Originally written May 9, 2009.
Tuesday, July 10, 2012
At What Cost, Gaining an Education in Genealogy
Investment in Time, Understanding, Skills, Professionalism
In June of 2010, I finally received accreditation through the ICAPGen program. This was a three-year endeavor and the feeling of fulfillment is worth every effort I made in this pursuit.
Originally written May 9, 2009.
Learning is a lifelong pursuit for genealogists. Each day a new type of computer application, database, discovery of unknown records contributes to the ongoing need of a willingness to learn.
When I was first developing an interest in genealogical research I was a junior in high school. My grandmother fed that interest by sharing the family artifacts in her possession. Then she took me to the family cemeteries, so I could become the next generation keeper of the family history. She wrote letters to her distant relatives and took me to visit others who lived near by. This first phase of my education in genealogy was richly rewarding as I began to compile the family data and stories that only these people had a recollection of.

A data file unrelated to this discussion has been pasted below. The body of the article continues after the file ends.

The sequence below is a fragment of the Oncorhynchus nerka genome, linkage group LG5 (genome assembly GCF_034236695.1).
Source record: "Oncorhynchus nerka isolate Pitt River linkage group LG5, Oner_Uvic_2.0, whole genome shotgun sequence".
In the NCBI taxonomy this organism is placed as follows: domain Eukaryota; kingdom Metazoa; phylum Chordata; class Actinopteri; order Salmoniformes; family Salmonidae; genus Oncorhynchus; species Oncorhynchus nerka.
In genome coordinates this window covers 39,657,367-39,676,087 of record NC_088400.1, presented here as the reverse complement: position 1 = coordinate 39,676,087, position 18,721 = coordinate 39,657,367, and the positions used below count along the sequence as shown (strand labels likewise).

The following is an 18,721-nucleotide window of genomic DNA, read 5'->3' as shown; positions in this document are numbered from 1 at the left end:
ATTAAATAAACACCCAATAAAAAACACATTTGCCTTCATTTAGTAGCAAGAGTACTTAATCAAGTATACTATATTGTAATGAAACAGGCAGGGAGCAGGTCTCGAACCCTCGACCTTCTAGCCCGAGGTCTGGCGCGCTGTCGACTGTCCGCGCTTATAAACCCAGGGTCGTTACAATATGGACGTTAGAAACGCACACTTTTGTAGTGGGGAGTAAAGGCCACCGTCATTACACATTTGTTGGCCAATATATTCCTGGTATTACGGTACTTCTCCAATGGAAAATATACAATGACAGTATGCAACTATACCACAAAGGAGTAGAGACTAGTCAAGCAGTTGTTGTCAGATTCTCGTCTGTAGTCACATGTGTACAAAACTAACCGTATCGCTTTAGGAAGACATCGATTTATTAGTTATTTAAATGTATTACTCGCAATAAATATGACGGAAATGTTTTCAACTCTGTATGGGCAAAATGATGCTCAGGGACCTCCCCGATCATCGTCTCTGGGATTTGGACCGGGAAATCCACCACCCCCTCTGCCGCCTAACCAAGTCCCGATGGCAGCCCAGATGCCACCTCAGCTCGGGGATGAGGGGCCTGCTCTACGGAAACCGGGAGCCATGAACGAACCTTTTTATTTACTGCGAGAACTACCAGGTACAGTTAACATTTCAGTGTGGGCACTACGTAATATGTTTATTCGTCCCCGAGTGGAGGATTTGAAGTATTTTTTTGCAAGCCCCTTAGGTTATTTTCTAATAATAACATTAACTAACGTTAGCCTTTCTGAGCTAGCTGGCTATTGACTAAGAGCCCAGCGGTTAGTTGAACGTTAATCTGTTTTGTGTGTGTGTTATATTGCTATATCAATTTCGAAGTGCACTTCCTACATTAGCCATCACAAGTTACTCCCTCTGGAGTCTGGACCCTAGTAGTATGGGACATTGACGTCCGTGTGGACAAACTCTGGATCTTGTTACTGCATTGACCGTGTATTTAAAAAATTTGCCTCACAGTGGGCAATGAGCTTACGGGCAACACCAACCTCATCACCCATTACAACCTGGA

The second phase of this education was visiting the local family history center. There I discovered how to do the beginnings of research. This was very rudimentary research compared to what I have at my fingertips today. Some microfilms were ordered and I began to explore the New England records of my grandmother’s maternal family who lived in the same town for over 200 years. As a young adult this was a hobby that continued to fulfill my need to know my ancestors.
During my final years in high school and the next few years, I entered the third phase. I was employed in my first customer service related job. In this job I learned to relate to people of all backgrounds, working to solve any complications that arose in their purchases. I also became adept at reading and scanning records, typing various records and balancing a budget. These skills would serve me well throughout my life, especially in my family history research.